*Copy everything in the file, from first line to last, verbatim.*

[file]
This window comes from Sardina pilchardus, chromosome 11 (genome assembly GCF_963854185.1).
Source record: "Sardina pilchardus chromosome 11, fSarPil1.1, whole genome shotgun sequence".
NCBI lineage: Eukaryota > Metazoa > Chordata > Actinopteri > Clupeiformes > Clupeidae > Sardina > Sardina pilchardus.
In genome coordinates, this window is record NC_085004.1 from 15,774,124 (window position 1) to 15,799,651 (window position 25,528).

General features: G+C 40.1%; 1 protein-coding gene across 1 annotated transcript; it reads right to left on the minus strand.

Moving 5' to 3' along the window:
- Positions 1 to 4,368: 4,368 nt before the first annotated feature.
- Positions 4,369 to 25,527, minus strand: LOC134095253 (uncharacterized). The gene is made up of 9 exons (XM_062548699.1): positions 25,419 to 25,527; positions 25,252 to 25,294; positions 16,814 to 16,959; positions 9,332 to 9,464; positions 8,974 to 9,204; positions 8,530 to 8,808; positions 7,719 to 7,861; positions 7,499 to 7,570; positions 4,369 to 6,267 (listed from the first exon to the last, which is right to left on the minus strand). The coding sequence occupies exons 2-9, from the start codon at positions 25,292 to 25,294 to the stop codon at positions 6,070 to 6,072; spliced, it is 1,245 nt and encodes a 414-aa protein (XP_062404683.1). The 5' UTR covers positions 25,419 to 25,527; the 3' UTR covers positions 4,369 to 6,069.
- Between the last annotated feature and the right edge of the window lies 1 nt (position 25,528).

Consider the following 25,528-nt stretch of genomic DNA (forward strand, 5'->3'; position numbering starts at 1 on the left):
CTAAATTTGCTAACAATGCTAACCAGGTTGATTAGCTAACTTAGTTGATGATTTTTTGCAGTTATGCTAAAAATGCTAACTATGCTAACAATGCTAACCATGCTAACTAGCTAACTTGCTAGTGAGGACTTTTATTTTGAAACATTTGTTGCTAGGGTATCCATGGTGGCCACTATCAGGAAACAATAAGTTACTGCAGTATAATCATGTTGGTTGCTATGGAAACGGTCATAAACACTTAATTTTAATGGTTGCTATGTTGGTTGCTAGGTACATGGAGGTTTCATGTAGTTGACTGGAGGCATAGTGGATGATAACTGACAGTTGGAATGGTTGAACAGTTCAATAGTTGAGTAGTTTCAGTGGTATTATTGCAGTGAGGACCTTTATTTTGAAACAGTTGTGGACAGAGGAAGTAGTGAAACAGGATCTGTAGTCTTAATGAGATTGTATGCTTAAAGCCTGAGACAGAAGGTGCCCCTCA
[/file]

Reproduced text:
This window comes from Sardina pilchardus, chromosome 11 (genome assembly GCF_963854185.1).
Source record: "Sardina pilchardus chromosome 11, fSarPil1.1, whole genome shotgun sequence".
NCBI lineage: Eukaryota > Metazoa > Chordata > Actinopteri > Clupeiformes > Clupeidae > Sardina > Sardina pilchardus.
In genome coordinates, this window is record NC_085004.1 from 15,774,124 (window position 1) to 15,799,651 (window position 25,528).

General features: G+C 40.1%; 1 protein-coding gene across 1 annotated transcript; it reads right to left on the minus strand.

Moving 5' to 3' along the window:
- Positions 1 to 4,368: 4,368 nt before the first annotated feature.
- Positions 4,369 to 25,527, minus strand: LOC134095253 (uncharacterized). The gene is made up of 9 exons (XM_062548699.1): positions 25,419 to 25,527; positions 25,252 to 25,294; positions 16,814 to 16,959; positions 9,332 to 9,464; positions 8,974 to 9,204; positions 8,530 to 8,808; positions 7,719 to 7,861; positions 7,499 to 7,570; positions 4,369 to 6,267 (listed from the first exon to the last, which is right to left on the minus strand). The coding sequence occupies exons 2-9, from the start codon at positions 25,292 to 25,294 to the stop codon at positions 6,070 to 6,072; spliced, it is 1,245 nt and encodes a 414-aa protein (XP_062404683.1). The 5' UTR covers positions 25,419 to 25,527; the 3' UTR covers positions 4,369 to 6,069.
- Between the last annotated feature and the right edge of the window lies 1 nt (position 25,528).

Consider the following 25,528-nt stretch of genomic DNA (forward strand, 5'->3'; position numbering starts at 1 on the left):
CTAAATTTGCTAACAATGCTAACCAGGTTGATTAGCTAACTTAGTTGATGATTTTTTGCAGTTATGCTAAAAATGCTAACTATGCTAACAATGCTAACCATGCTAACTAGCTAACTTGCTAGTGAGGACTTTTATTTTGAAACATTTGTTGCTAGGGTATCCATGGTGGCCACTATCAGGAAACAATAAGTTACTGCAGTATAATCATGTTGGTTGCTATGGAAACGGTCATAAACACTTAATTTTAATGGTTGCTATGTTGGTTGCTAGGTACATGGAGGTTTCATGTAGTTGACTGGAGGCATAGTGGATGATAACTGACAGTTGGAATGGTTGAACAGTTCAATAGTTGAGTAGTTTCAGTGGTATTATTGCAGTGAGGACCTTTATTTTGAAACAGTTGTGGACAGAGGAAGTAGTGAAACAGGATCTGTAGTCTTAATGAGATTGTATGCTTAAAGCCTGAGACAGAAGGTGCCCCTCA